Keeping up with the Data Deluge: Exploring the Global Data Protection Index

Digital Transformation has been a rallying cry of CXOs over the past few years, and global disruption, due to digitization, has yielded many examples of industry powerhouses becoming a footnote in history. It should come as no surprise then, that a major trend emerged in the most recent Vanson Bourne Global Data Protection Index commissioned by Dell EMC – data is almost unanimously understood to have value and 75 percent of respondents are either already monetizing it or are investing in tools that will help them monetize it in the future.

As data becomes more valuable to an organization, there is a corresponding move to collect more of it and keep it for longer. The concept of Data Capital has become ingrained in every industry, as organizations find that using data to power applications and gain new insights from analytics, sets them apart from the competition. This results in a point of friction, as the creation, acquisition and protection of data are somewhat at odds. Data protection challenges range from financial (affordability of backing it up) to logistical (delivering performance and coverage). These played a significant role in the limited improvement of data protection maturity in companies we surveyed. Simply put, what worked to protect 1.5PB of data a few short years ago, won’t work for the almost 10PB of data respondents averaged in the latest study.

Not surprisingly, such growth has also created a myriad of challenges for organizations with availability and data retention. More than three-quarters (76 percent) of respondents have experienced disruption of some kind in the last 12 months. To make matters worse, these service level events are coming about through all manner of sources, making it nearly impossible to eliminate risk entirely. From infrastructure failures and ransomware attacks to data corruption and user error, or even cloud provider issue, it’s time to realize we cannot eliminate the cause of a service level event. We can, however, mitigate the damage it causes by having an effective data protection strategy and solutions in place.

The stakes are higher than ever

When looking at events that resulted in a disruption, we separated these events into two categories — downtime and data loss. Across these two areas, respondents noted substantial impacts from events.

  • 41 percent experienced downtime with an average estimated cost of $527,000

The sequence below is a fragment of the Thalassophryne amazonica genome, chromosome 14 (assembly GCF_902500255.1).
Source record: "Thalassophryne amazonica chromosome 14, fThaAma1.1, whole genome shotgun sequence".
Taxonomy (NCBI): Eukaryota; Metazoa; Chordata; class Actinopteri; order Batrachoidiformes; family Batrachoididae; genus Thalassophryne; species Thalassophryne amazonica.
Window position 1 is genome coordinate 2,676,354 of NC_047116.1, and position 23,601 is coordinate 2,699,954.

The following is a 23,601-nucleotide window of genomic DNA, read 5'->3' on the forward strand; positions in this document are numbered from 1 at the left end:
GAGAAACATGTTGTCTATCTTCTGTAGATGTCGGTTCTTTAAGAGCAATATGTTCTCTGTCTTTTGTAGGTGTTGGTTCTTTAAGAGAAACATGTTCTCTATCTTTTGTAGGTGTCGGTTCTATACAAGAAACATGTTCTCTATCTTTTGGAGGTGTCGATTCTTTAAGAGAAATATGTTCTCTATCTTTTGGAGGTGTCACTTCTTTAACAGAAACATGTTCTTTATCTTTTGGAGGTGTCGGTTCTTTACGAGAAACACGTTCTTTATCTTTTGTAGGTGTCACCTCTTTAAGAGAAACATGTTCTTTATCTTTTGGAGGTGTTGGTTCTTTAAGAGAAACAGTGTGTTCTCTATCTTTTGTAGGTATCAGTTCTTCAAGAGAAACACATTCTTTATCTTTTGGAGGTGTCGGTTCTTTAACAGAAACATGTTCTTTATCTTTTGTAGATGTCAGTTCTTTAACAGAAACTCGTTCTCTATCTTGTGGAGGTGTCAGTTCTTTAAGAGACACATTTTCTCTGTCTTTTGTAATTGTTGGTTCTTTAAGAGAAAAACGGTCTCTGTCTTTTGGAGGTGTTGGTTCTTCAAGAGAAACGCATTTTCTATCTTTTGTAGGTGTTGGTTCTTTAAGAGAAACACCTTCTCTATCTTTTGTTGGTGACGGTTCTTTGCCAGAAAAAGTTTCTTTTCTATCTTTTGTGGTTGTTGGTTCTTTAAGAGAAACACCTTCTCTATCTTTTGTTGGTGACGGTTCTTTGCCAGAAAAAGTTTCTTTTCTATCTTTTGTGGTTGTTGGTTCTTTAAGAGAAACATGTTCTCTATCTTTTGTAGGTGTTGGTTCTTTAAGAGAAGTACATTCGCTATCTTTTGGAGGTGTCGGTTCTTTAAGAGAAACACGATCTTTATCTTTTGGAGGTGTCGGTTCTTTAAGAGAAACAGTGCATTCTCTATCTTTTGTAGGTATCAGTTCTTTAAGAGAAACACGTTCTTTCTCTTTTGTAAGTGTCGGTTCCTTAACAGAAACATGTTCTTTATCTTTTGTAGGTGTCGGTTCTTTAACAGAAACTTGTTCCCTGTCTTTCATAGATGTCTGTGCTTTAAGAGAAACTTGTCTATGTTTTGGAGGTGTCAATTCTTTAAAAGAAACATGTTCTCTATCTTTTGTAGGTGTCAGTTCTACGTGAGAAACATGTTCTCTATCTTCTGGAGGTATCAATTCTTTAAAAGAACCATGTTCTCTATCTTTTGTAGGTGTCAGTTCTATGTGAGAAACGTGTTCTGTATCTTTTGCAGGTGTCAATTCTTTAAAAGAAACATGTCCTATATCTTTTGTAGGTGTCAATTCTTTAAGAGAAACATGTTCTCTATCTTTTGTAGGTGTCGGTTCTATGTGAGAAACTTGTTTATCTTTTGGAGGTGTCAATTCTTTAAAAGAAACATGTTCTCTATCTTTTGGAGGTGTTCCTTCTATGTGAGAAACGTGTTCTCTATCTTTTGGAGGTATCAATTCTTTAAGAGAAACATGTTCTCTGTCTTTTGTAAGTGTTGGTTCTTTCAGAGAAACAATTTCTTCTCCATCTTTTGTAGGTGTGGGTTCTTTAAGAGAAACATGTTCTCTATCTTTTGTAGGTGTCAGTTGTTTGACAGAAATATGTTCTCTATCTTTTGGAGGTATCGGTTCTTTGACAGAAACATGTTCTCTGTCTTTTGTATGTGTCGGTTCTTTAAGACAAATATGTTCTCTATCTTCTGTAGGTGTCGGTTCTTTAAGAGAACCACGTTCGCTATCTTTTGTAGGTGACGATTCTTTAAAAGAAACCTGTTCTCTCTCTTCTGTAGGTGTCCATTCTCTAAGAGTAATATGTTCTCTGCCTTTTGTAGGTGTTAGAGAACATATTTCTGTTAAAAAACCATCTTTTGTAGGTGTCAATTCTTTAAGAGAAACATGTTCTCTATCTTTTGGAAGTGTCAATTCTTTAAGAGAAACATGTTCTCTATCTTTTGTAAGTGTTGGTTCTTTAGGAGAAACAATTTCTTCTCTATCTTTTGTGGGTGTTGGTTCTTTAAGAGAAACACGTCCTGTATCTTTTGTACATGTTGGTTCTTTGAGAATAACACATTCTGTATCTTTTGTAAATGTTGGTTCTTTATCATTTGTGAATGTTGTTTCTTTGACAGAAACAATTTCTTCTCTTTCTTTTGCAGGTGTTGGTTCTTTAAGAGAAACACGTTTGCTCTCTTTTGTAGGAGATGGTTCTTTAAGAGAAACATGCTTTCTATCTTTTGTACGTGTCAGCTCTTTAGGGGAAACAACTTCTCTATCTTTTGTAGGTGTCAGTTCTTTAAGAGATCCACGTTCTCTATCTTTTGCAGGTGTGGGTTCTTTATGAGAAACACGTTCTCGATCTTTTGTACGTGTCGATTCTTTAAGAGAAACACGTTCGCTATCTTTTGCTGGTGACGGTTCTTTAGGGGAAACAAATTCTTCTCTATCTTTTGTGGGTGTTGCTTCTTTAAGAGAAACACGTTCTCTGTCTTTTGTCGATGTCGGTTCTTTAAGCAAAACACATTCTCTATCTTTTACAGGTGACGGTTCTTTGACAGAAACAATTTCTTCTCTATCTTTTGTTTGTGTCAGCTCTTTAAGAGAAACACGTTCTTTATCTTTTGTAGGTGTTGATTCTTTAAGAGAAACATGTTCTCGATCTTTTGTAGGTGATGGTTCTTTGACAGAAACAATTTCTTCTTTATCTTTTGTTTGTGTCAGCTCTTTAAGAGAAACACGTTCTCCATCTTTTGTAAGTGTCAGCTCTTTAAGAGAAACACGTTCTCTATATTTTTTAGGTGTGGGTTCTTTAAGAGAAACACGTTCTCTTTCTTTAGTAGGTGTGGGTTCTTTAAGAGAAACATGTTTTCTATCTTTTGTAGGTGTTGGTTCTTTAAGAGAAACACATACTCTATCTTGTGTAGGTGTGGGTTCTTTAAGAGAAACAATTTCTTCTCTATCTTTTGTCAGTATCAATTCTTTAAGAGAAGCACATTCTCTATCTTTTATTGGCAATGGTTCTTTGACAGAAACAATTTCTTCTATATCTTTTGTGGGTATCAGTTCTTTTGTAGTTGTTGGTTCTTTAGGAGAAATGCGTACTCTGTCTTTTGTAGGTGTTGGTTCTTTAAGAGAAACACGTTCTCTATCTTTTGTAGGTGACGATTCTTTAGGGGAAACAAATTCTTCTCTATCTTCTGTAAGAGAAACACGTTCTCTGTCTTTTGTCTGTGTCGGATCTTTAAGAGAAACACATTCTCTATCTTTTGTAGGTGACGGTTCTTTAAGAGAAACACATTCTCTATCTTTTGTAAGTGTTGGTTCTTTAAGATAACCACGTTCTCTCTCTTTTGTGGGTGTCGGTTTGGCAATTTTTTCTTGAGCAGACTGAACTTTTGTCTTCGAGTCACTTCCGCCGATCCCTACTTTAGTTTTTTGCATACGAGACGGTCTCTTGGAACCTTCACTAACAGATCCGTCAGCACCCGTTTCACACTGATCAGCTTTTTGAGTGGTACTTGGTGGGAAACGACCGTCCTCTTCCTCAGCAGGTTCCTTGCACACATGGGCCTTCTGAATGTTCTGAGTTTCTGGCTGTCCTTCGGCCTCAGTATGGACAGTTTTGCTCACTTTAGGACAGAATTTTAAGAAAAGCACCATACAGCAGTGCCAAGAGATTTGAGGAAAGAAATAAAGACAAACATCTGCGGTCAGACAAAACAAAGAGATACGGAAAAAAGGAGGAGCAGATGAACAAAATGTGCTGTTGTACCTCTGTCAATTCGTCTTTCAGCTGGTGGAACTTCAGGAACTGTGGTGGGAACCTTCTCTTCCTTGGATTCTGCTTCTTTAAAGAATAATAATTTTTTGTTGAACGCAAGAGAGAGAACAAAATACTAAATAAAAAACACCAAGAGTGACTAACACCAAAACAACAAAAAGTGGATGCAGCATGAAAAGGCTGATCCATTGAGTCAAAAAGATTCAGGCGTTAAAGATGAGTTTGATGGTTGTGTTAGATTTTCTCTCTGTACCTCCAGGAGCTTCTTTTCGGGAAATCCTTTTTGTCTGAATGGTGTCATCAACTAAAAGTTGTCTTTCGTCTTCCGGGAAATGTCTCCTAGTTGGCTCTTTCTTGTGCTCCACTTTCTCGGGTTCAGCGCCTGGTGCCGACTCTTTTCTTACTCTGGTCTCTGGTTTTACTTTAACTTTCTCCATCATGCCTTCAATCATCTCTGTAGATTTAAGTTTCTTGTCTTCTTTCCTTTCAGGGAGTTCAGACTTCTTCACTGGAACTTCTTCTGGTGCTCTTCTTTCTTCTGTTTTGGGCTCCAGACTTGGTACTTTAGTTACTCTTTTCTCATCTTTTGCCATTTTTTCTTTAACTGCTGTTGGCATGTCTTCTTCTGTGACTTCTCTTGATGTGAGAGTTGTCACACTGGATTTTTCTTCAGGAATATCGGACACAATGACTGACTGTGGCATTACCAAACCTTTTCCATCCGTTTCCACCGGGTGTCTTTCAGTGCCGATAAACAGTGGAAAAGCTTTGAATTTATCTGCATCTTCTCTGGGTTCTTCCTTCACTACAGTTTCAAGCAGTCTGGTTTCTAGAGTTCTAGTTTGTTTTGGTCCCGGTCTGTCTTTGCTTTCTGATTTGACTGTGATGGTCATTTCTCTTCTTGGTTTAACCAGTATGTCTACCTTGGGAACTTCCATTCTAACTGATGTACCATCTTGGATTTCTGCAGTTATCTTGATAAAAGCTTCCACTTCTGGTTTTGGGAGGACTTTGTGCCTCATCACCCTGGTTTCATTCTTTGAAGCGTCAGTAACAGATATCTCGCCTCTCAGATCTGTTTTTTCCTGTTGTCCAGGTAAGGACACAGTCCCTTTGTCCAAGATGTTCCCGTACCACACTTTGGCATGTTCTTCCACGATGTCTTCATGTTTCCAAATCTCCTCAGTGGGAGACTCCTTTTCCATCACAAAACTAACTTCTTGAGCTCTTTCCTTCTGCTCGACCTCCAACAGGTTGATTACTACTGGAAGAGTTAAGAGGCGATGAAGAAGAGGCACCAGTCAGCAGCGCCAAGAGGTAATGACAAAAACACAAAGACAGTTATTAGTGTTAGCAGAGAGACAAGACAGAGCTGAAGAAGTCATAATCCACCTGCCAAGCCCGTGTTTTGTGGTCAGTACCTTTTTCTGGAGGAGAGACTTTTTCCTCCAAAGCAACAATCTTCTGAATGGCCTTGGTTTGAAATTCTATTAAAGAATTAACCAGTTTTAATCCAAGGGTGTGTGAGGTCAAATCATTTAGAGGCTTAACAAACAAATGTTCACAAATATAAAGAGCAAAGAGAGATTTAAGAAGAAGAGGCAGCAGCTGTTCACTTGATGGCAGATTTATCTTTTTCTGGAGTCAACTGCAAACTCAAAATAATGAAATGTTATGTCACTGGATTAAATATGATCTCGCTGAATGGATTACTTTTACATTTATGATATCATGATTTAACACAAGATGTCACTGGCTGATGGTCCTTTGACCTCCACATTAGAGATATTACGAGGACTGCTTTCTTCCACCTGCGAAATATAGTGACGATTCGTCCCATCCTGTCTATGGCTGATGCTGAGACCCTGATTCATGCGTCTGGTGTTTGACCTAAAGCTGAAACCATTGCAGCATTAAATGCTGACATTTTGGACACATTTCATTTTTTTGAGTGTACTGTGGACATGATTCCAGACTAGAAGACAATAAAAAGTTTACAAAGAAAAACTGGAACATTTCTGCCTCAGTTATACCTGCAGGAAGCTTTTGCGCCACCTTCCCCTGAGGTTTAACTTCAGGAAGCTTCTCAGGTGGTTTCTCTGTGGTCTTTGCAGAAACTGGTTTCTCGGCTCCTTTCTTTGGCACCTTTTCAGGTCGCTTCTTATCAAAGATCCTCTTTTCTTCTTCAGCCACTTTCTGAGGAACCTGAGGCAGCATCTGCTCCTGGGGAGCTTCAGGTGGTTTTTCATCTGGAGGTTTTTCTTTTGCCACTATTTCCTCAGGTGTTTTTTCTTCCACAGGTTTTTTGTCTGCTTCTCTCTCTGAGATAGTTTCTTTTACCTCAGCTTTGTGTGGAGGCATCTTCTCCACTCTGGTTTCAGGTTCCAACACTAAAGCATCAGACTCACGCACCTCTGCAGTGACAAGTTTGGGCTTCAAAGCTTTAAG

• 28 percent suffered data loss that resulted in an average estimated loss of $996,000

One of the most surprising results revealed that those who scored higher in the data protection index were more vulnerable to substantial losses in the event of an outage or data loss.

This magnified impact was likely due to the increased importance data plays in their business but shows just how essential it is to get data protection right. Read more about disruption and creating a strategy to protect essential data.

Improving protection in three steps

Subscribe value to data and protect it accordingly – Globally, 81 percent of survey respondents say they treat data differently based on its value. As data continues to grow exponentially, it is essential to leverage a variety of data protection strategies across continuous availability, replication, backup, archives, etc. creating an effective data protection solution that can scale.

Consolidate vendors to lower risk – Across the board, respondents who used multiple vendors increased the likelihood of something going wrong. Organizations with only a single data protection vendor were twice as likely to indicate they had not experienced a disruption in the last 12 months, with 40 percent reporting they had no adverse issues.

Protect more in the cloud – Automatic backup to the cloud was the most frequently included technology as part of a comprehensive data protection strategy with 43 percent of respondents indicating they were using it. This is critical to leverage moving forward, both to defer costs of traditional data protection, as well as to provide coverage within cloud environments themselves.

Wrapping up

Ultimately, the report paints a picture of organizations trying to keep up with the data deluge, it’s increased value to the organization, and new advanced workloads that strain existing data protection solutions. We’ve entered a new age where protecting data has morphed into the need to apply advanced data management strategies to keep it both safe and available at all times. Data Protection can no longer be bolted on as a simple insurance policy, but should be a primary design consideration for any workload that the organization is prioritizing. Over the coming months, we will continue to highlight new technologies and strategies to use in meeting the ever-increasing needs in this space. For now though, please find your complimentary GDPI report here.

About the Author: Arthur Lent

As Senior Vice President and Chief Technical Officer of the Dell EMC Data Protection Division, Arthur Lent is responsible for advancing the long-term technical vision for the business unit. As lead technical evangelist, he drives innovation for the product group and shapes the Dell EMC Data Protection roadmap to incorporate leading-edge opportunities. Arthur comes to Dell EMC after spending 18 years at NetApp, most recently as vice president of architecture for the data fabric group. He holds a bachelor’s degree in computer science and engineering and master’s degree in electrical engineering from MIT. He also has more than 15 patents in storage technology and protocols, with many more pending.